The New Sentencing Guidelines: Striving for Equality and Justice in Zimbabwe

The Criminal Procedure (Sentencing Guidelines) Regulations 2023 in Zimbabwe aim to promote consistency and fairness in sentencing. These guidelines, enacted on August 8, 2023, address disparities in punishment highlighted in the case of State v Sixpence & 5 Others HH567/23. They introduce a victim impact statement, ensuring victims have a voice in the sentencing process. Additionally, the guidelines consider factors such as offender characteristics and the probability of reoffending. This approach aims to provide certainty in sentencing and enhance justice for both offenders and victims.


On 8 August 2023, Zimbabwe promulgated the Criminal Procedure (Sentencing Guidelines) Regulations 2023 SI No. 146/2023, (Sentencing Guidelines). The object of the guidelines is to “foster public confidence in the criminal justice system by promoting consistency and transformative justice in sentencing and eliminating unwarranted disparities in the punishment of offenders.”

From the onset, it should be made clear that the Sentencing Guidelines are not a new law, they were passed so as to compliment and enforce existing law. The Sentencing Guidelines were put in place to bring uniformity to sentences meted out to similar offenders for similar offences. They were published in accordance with section 334A of the Criminal Procedure and Evidence Act (Chapter 9:07) and as such do not introduce anything new

The case of State v Sixpence & 5 Others HH567/23 lays out the problem which sought to be addressed by the Sentencing Guidelines. The case was brought to the High Court on review and combined 6 cases. Each of the six offenders had been convicted separately for contravening s 70(1)(a) of the Criminal Law (Codification and Reform) Act (Chapter 9:23) after having had sexual intercourse with a young person.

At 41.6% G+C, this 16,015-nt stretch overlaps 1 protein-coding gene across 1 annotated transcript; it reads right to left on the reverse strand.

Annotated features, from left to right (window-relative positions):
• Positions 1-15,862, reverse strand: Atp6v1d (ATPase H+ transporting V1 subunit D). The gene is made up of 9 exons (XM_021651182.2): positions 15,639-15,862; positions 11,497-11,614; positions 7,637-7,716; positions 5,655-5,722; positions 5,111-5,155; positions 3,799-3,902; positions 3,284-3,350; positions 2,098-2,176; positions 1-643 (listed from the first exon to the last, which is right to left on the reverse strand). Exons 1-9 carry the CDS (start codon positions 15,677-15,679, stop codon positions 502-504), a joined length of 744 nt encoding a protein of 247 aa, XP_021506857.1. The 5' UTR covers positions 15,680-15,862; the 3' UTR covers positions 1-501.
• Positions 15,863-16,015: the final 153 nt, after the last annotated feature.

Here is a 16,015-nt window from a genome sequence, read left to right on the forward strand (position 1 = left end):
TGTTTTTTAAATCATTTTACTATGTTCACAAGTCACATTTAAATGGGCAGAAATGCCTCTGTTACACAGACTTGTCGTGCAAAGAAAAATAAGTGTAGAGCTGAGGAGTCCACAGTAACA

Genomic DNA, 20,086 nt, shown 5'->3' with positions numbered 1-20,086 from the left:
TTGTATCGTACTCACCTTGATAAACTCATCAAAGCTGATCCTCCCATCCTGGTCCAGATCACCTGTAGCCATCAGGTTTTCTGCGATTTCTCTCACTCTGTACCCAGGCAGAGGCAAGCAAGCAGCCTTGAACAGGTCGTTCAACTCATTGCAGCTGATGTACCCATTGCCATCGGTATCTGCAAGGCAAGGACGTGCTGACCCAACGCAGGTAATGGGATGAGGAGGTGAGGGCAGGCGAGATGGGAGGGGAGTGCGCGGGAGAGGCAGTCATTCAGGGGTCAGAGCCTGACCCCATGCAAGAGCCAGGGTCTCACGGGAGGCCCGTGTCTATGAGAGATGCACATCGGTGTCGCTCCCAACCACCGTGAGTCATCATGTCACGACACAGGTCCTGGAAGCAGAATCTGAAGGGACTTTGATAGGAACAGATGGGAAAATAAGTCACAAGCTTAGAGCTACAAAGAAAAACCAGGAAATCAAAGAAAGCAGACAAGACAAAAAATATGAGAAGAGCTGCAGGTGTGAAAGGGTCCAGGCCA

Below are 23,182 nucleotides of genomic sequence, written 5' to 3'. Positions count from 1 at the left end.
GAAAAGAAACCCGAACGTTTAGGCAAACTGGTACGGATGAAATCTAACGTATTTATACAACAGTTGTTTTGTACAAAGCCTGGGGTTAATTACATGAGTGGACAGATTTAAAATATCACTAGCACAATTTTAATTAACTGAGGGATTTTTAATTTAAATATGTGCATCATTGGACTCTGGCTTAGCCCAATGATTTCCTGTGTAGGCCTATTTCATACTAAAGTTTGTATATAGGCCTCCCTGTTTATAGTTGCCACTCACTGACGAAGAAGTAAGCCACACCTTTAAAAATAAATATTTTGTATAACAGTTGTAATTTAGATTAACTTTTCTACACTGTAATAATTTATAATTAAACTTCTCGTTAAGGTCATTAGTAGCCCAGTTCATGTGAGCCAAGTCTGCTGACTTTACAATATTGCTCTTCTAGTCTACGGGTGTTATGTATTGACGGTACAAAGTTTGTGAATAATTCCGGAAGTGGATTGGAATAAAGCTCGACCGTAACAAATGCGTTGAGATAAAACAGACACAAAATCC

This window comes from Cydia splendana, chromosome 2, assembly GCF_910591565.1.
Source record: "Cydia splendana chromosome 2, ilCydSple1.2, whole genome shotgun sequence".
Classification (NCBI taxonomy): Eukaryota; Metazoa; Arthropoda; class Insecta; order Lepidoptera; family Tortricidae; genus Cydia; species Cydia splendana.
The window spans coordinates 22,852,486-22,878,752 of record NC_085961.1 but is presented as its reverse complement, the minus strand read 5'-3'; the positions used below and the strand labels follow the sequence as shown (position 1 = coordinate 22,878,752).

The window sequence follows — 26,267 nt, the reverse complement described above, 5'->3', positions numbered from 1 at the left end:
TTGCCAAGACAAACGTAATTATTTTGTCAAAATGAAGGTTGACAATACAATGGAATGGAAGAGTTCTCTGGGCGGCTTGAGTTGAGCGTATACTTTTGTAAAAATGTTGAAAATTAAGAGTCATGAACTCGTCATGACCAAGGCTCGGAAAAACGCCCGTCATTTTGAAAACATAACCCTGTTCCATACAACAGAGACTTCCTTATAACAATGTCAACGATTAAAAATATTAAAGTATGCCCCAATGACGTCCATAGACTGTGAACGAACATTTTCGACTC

The offenders’ ages ranged from twenty years to thirty five years whilst the complainants’ ages were between thirteen and fifteen years. All the six were sentenced to varying penalties which commenced from as lenient as community service to as severe as six years imprisonment. The Judge in the matter, Justice Mutevedzi stated from the outset that the ranges of the ages of the offenders and victims were almost similar and yet there was that disparity in the sentences imposed. The most lenient had been a community service whilst the most extreme was a six year imprisonment sentence. The difference in the sentencing was therefore without basis.